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</script></div>{/googleAds}British TV director David Yates takes the helm in the fifth installment of the Harry Potter series, Harry Potter and the Order of the Phoenix, with Michael Goldenberg adapting the script. While the duo does an admirable job of capturing the dark and damnable spirit of Rowling's boat anchor of a book, they really only come off as little more than simple caretakers of the franchise. In their Herculean attempt to pare down the 700+ page novel, huge meaty chunks were barely touched upon or skipped over entirely, leaving what feels like a stepping-stone towards something much bigger. And pity the poor Harry Potter newbie that might wander in hoping to catch up on "Potter" mania!

Despite revealing a character-defining crossroads for Harry (Daniel Readcliffe), nothing new really happens here and almost no major characters are introduced as Harry continues his face-off with the devilish Lord Voldemort (Ralph Fiennes) who, as was revealed in the last episode, is back on the warpath. Returning are Harry's best friends and biggest supporters, Hermione Granger (Emma Watson) and Ron Weasley (Rupert Grint) as well as most of the supporting cast of major and minor characters. But, even though Harry's struggle with Voldemort is the emotional center of the film - and takes up about three-fourths of the plot - when the proceedings finally come to an end, we're pretty much at the same point in their relationship we were at the beginning. But there's still enough other stuff going on to entertain casual and even non-fans.

As the film opens, Harry finds himself under inquisition in front of a kangaroo court of followers of the Minister of Magic, Cornelius Fudge, for having illegally used magic to fend off a couple of evil dementors. But thanks to Albus Dumbledore, who testifies in Harry's defense, his return to Hogwarts School of Witchcraft and Wizardry will go on as planned.

What happens next is slightly more than 2 hours of angst, rejection, and apprehension displayed by Harry as he finds himself in the middle of a stubborn Hogwarts that refuses to even entertain his idea that He Who Shall Not be Named has returned. In fact, to dispel Harry's claims, the school has pushed Dumbledore aside in favor of the delightfully pink Dolores Umbridge (Imelda Staunton), who takes it upon herself to return the institution to a very proper and orthodox way of teaching. In other words, she hopes to discredit Dumbledore and seize control of the school in the name of the ministry. Staunton's Umbridge is a much-welcomed breath of fresh air in a sea of darkness and despair. Her pink outfits do little to hide her sinister intentions, and Staunton plays her character's complexity to a T. Under her reign of ignorance, Harry must take it upon himself to train the students for Voldemort's impending return, thus completing his arc from student to teacher.

It's not until Voldemort and his legion of deatheaters do battle against our heroes that Order finally takes off and gains flight in a raging whirlwind of shooting flames and warring wizards. We finally get to see the power and fury these wizards are able to inflict with their twiggy little wands. Seeing these guys finally wage war brings the same level of excitement we experienced when we first saw a crippled and aging Yoda square off with his light saber against Count Dooku in Episode II. We knew the young wizards weren't being trained to lift objects in mid air all day!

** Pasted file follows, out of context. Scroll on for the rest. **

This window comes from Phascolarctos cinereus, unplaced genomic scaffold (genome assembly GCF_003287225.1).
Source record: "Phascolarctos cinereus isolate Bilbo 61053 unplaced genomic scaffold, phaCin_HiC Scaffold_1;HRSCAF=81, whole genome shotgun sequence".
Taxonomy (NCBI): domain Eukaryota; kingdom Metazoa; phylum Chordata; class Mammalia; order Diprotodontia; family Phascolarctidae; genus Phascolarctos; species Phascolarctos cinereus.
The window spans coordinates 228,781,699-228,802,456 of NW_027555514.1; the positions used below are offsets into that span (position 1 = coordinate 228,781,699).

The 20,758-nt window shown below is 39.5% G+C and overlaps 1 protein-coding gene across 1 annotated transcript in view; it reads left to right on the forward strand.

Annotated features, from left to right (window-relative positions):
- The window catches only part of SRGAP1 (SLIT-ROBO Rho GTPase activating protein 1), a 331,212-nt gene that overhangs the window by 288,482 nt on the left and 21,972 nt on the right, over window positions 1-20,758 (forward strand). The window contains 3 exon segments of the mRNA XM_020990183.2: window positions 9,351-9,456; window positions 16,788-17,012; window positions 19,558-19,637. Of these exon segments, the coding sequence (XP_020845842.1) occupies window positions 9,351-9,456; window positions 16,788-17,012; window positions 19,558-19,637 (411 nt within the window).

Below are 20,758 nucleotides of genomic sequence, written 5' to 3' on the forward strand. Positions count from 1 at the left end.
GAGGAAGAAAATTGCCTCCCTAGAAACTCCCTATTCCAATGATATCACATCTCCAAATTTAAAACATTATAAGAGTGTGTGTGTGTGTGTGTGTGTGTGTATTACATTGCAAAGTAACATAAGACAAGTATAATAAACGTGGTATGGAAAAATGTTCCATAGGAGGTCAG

For all the delight the Harry Potter series of films have brought to millions, there's one asset that has been slowly disappearing and is almost nonexistent in Order of the Phoenix. There was always a sense of amazement and wonder as the magic of Rowling's tales came to life on the screen. Watching Harry disappear into the bricks on platform No. 9 ¾ was an incredible moment in the series, as was the sorting hat, the moving newspaper photos, the animated paintings on the wall, and even the floating candles in the dining hall of Hogwarts. But now those wide-eyed magical moments are nearly gone, replaced by plot intricacies, character complexities, and the struggle to get the series finished before the Potter kids have children of their own and start smoking cigarettes.

I don't fault Yates and Goldenberg for what Order of the Phoenix doesn't deliver. It's all me. Shame on me for wanting the whimsy and imagination back. It used to be fun and entertaining to watch the flourishes of Rowling's imagination unfold on the screen. Now it's miserable work.


DVD Details:

The 2-Disc Special Edition DVD contains the following special features:

Screen formats: Widescreen Anamorphic 2.35:1

Subtitles: English; Spanish; French

Language and Sound: English: Dolby Digital 5.1; Spanish: Dolby Digital 5.1; French: Dolby Digital 5.1

Other Features: Color; interactive menus; scene access; featurettes; documentaries and more.

* A&E Documentary: The Hidden Secrets of Harry Potter - Viewers take a thrilling look back at the past Harry Potter films in search of clues to the mysteries of the upcoming Harry Potter saga.
* Additional Scenes - 17 minutes of never-before-seen footage.
* Featurettes
o Trailing Tonks (19 minutes) - Spend a day with Actress Nat Tena and receive a very personal and often wacky tour of the Harry Potter and The Order of the Phoenix stages.
o Harry Potter and the Magic of Editing (5 minutes) - Director David Yates and Editor Mark Day show what a difference a good edit makes to allow the viewers to edit a scene.
* DVD-ROM extras - This will include a timeline, a link to sneaks of HP6, along with other materials.

Number of discs: - 2- Keepcase Packaging